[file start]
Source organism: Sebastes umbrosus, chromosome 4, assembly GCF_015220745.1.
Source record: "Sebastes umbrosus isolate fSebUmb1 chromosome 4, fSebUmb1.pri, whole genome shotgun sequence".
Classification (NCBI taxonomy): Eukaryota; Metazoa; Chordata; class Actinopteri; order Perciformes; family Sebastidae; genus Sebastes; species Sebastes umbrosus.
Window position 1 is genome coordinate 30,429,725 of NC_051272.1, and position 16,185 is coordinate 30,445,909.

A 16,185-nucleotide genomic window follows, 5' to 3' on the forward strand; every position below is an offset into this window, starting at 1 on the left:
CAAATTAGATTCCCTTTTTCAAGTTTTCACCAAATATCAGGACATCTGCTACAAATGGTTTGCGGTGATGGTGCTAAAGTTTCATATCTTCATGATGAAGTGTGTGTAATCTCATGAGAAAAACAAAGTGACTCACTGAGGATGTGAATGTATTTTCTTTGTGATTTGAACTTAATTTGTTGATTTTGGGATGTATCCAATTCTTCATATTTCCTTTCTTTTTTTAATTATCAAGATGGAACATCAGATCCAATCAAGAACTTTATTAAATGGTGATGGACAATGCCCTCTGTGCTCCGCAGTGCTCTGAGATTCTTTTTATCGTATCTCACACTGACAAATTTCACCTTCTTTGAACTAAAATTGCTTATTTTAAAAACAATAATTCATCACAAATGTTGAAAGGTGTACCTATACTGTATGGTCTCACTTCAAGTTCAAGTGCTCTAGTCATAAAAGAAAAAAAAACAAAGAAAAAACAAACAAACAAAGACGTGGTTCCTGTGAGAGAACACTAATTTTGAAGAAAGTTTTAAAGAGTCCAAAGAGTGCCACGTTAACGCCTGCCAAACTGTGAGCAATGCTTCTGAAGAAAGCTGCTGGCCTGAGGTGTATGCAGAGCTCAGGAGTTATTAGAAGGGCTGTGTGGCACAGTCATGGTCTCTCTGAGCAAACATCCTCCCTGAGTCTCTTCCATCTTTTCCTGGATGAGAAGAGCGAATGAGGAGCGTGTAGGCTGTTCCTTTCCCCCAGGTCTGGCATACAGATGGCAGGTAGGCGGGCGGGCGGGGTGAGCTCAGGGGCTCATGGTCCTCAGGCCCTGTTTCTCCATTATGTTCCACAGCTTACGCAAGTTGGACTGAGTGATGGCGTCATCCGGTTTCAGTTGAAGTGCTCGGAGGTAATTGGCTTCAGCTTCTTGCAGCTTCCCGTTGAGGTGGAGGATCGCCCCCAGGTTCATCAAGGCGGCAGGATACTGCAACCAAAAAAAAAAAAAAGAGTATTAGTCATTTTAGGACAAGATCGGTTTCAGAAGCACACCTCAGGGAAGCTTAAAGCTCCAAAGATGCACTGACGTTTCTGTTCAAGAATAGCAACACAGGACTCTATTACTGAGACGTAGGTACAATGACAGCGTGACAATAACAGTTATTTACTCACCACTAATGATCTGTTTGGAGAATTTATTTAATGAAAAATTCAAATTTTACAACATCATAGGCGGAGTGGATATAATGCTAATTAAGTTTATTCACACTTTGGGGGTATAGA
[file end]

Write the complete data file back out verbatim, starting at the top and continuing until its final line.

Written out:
Source organism: Sebastes umbrosus, chromosome 4, assembly GCF_015220745.1.
Source record: "Sebastes umbrosus isolate fSebUmb1 chromosome 4, fSebUmb1.pri, whole genome shotgun sequence".
Classification (NCBI taxonomy): Eukaryota; Metazoa; Chordata; class Actinopteri; order Perciformes; family Sebastidae; genus Sebastes; species Sebastes umbrosus.
Window position 1 is genome coordinate 30,429,725 of NC_051272.1, and position 16,185 is coordinate 30,445,909.

A 16,185-nucleotide genomic window follows, 5' to 3' on the forward strand; every position below is an offset into this window, starting at 1 on the left:
CAAATTAGATTCCCTTTTTCAAGTTTTCACCAAATATCAGGACATCTGCTACAAATGGTTTGCGGTGATGGTGCTAAAGTTTCATATCTTCATGATGAAGTGTGTGTAATCTCATGAGAAAAACAAAGTGACTCACTGAGGATGTGAATGTATTTTCTTTGTGATTTGAACTTAATTTGTTGATTTTGGGATGTATCCAATTCTTCATATTTCCTTTCTTTTTTTAATTATCAAGATGGAACATCAGATCCAATCAAGAACTTTATTAAATGGTGATGGACAATGCCCTCTGTGCTCCGCAGTGCTCTGAGATTCTTTTTATCGTATCTCACACTGACAAATTTCACCTTCTTTGAACTAAAATTGCTTATTTTAAAAACAATAATTCATCACAAATGTTGAAAGGTGTACCTATACTGTATGGTCTCACTTCAAGTTCAAGTGCTCTAGTCATAAAAGAAAAAAAAACAAAGAAAAAACAAACAAACAAAGACGTGGTTCCTGTGAGAGAACACTAATTTTGAAGAAAGTTTTAAAGAGTCCAAAGAGTGCCACGTTAACGCCTGCCAAACTGTGAGCAATGCTTCTGAAGAAAGCTGCTGGCCTGAGGTGTATGCAGAGCTCAGGAGTTATTAGAAGGGCTGTGTGGCACAGTCATGGTCTCTCTGAGCAAACATCCTCCCTGAGTCTCTTCCATCTTTTCCTGGATGAGAAGAGCGAATGAGGAGCGTGTAGGCTGTTCCTTTCCCCCAGGTCTGGCATACAGATGGCAGGTAGGCGGGCGGGCGGGGTGAGCTCAGGGGCTCATGGTCCTCAGGCCCTGTTTCTCCATTATGTTCCACAGCTTACGCAAGTTGGACTGAGTGATGGCGTCATCCGGTTTCAGTTGAAGTGCTCGGAGGTAATTGGCTTCAGCTTCTTGCAGCTTCCCGTTGAGGTGGAGGATCGCCCCCAGGTTCATCAAGGCGGCAGGATACTGCAACCAAAAAAAAAAAAAAGAGTATTAGTCATTTTAGGACAAGATCGGTTTCAGAAGCACACCTCAGGGAAGCTTAAAGCTCCAAAGATGCACTGACGTTTCTGTTCAAGAATAGCAACACAGGACTCTATTACTGAGACGTAGGTACAATGACAGCGTGACAATAACAGTTATTTACTCACCACTAATGATCTGTTTGGAGAATTTATTTAATGAAAAATTCAAATTTTACAACATCATAGGCGGAGTGGATATAATGCTAATTAAGTTTATTCACACTTTGGGGGTATAGA